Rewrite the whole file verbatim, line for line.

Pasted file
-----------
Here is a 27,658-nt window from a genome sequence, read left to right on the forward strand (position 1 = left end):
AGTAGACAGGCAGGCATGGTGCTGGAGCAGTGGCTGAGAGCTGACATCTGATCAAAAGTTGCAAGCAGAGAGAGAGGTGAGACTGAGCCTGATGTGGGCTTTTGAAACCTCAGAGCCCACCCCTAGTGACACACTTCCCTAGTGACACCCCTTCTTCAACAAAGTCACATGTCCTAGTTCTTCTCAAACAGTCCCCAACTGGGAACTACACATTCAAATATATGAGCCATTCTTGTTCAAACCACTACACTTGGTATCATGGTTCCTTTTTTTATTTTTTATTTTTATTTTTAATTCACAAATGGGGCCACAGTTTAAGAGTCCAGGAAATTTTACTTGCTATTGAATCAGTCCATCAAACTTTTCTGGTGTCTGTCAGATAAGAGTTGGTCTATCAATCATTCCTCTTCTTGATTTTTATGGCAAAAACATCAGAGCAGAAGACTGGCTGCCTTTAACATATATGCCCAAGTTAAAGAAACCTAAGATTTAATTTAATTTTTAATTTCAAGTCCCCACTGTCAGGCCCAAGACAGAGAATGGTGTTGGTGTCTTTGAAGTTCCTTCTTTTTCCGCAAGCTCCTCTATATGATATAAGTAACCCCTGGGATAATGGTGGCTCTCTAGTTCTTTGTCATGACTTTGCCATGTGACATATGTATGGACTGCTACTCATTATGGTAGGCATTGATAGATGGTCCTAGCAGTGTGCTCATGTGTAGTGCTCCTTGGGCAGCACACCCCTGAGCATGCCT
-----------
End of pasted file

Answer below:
Here is a 27,658-nt window from a genome sequence, read left to right on the forward strand (position 1 = left end):
AGTAGACAGGCAGGCATGGTGCTGGAGCAGTGGCTGAGAGCTGACATCTGATCAAAAGTTGCAAGCAGAGAGAGAGGTGAGACTGAGCCTGATGTGGGCTTTTGAAACCTCAGAGCCCACCCCTAGTGACACACTTCCCTAGTGACACCCCTTCTTCAACAAAGTCACATGTCCTAGTTCTTCTCAAACAGTCCCCAACTGGGAACTACACATTCAAATATATGAGCCATTCTTGTTCAAACCACTACACTTGGTATCATGGTTCCTTTTTTTATTTTTTATTTTTATTTTTAATTCACAAATGGGGCCACAGTTTAAGAGTCCAGGAAATTTTACTTGCTATTGAATCAGTCCATCAAACTTTTCTGGTGTCTGTCAGATAAGAGTTGGTCTATCAATCATTCCTCTTCTTGATTTTTATGGCAAAAACATCAGAGCAGAAGACTGGCTGCCTTTAACATATATGCCCAAGTTAAAGAAACCTAAGATTTAATTTAATTTTTAATTTCAAGTCCCCACTGTCAGGCCCAAGACAGAGAATGGTGTTGGTGTCTTTGAAGTTCCTTCTTTTTCCGCAAGCTCCTCTATATGATATAAGTAACCCCTGGGATAATGGTGGCTCTCTAGTTCTTTGTCATGACTTTGCCATGTGACATATGTATGGACTGCTACTCATTATGGTAGGCATTGATAGATGGTCCTAGCAGTGTGCTCATGTGTAGTGCTCCTTGGGCAGCACACCCCTGAGCATGCCT